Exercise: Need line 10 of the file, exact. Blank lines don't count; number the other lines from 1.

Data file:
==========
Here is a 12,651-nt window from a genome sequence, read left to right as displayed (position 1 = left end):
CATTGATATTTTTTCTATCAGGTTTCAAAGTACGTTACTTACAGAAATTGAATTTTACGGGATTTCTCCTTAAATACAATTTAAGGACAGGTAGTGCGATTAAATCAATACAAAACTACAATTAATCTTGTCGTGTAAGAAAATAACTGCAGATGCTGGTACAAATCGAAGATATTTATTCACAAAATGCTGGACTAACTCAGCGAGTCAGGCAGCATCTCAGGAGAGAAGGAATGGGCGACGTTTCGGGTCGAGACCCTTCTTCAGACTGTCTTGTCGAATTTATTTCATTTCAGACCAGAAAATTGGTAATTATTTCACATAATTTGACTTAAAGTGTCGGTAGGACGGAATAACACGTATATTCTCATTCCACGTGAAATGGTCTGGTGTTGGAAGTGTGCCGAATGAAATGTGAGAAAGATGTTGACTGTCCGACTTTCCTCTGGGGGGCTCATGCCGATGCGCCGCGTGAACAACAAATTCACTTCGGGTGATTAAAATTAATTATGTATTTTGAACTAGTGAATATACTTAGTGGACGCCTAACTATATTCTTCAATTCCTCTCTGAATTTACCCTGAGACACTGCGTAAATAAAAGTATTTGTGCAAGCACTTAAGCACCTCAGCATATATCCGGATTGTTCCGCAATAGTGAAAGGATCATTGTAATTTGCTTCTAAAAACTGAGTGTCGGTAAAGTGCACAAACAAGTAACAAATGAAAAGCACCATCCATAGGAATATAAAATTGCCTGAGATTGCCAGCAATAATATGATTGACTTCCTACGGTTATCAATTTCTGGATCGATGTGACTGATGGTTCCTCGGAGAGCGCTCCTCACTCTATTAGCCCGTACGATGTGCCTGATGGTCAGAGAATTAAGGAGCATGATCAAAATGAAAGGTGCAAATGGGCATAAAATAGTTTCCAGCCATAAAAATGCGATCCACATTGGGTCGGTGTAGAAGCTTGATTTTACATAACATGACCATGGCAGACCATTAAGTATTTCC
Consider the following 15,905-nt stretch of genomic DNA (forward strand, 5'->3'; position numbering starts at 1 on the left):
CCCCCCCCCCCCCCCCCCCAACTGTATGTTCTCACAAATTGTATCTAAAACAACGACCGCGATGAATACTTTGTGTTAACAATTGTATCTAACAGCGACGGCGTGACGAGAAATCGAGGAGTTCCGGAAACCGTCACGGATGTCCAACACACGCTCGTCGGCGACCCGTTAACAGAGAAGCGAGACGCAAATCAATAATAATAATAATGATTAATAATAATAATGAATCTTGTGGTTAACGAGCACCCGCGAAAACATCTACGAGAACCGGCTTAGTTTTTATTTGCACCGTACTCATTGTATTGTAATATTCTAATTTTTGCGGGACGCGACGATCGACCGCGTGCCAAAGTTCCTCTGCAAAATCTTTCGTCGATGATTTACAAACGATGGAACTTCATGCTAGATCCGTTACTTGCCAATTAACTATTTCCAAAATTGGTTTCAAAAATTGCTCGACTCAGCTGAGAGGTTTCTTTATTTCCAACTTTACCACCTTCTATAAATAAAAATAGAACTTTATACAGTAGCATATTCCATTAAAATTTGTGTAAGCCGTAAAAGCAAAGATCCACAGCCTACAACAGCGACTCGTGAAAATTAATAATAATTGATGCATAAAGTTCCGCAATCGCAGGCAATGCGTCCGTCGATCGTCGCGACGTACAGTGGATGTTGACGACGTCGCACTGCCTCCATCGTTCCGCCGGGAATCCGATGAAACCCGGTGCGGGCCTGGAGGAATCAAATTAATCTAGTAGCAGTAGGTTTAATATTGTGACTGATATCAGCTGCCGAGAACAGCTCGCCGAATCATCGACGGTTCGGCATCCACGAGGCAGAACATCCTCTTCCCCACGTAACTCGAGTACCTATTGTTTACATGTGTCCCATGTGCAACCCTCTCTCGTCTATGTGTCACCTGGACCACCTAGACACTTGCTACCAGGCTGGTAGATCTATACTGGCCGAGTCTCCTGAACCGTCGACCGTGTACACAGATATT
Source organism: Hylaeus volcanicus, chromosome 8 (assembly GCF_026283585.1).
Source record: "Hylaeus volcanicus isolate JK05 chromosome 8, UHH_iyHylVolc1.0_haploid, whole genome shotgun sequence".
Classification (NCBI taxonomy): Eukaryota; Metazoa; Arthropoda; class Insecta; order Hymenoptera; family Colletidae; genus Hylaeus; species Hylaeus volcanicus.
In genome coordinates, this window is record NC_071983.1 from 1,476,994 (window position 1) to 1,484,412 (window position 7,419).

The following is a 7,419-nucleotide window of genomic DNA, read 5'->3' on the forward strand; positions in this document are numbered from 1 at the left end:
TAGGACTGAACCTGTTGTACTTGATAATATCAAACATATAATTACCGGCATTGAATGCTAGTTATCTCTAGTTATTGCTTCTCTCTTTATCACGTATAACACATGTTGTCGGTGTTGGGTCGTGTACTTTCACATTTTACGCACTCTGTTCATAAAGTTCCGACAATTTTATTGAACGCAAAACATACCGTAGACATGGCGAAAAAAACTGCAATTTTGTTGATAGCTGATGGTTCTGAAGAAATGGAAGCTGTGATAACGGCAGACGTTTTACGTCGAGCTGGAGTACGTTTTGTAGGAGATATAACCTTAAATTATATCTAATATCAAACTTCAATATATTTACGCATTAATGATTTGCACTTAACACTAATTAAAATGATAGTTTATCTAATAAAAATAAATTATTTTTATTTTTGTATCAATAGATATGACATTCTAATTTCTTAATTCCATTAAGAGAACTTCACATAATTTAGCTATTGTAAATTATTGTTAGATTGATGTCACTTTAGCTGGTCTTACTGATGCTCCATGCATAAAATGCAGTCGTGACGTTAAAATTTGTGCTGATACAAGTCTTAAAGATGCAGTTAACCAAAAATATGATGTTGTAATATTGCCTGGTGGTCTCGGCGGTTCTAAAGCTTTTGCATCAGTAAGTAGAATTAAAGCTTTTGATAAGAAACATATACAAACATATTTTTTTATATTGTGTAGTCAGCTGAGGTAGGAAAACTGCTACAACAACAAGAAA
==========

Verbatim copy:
TAGGACTGAACCTGTTGTACTTGATAATATCAAACATATAATTACCGGCATTGAATGCTAGTTATCTCTAGTTATTGCTTCTCTCTTTATCACGTATAACACATGTTGTCGGTGTTGGGTCGTGTACTTTCACATTTTACGCACTCTGTTCATAAAGTTCCGACAATTTTATTGAACGCAAAACATACCGTAGACATGGCGAAAAAAACTGCAATTTTGTTGATAGCTGATGGTTCTGAAGAAATGGAAGCTGTGATAACGGCAGACGTTTTACGTCGAGCTGGAGTACGTTTTGTAGGAGATATAACCTTAAATTATATCTAATATCAAACTTCAATATATTTACGCATTAATGATTTGCACTTAACACTAATTAAAATGATAGTTTATCTAATAAAAATAAATTATTTTTATTTTTGTATCAATAGATATGACATTCTAATTTCTTAATTCCATTAAGAGAACTTCACATAATTTAGCTATTGTAAATTATTGTTAGATTGATGTCACTTTAGCTGGTCTTACTGATGCTCCATGCATAAAATGCAGTCGTGACGTTAAAATTTGTGCTGATACAAGTCTTAAAGATGCAGTTAACCAAAAATATGATGTTGTAATATTGCCTGGTGGTCTCGGCGGTTCTAAAGCTTTTGCATCAGTAAGTAGAATTAAAGCTTTTGATAAGAAACATATACAAACATATTTTTTTATATTGTGTAGTCAGCTGAGGTAGGAAAACTGCTACAACAACAAGAAA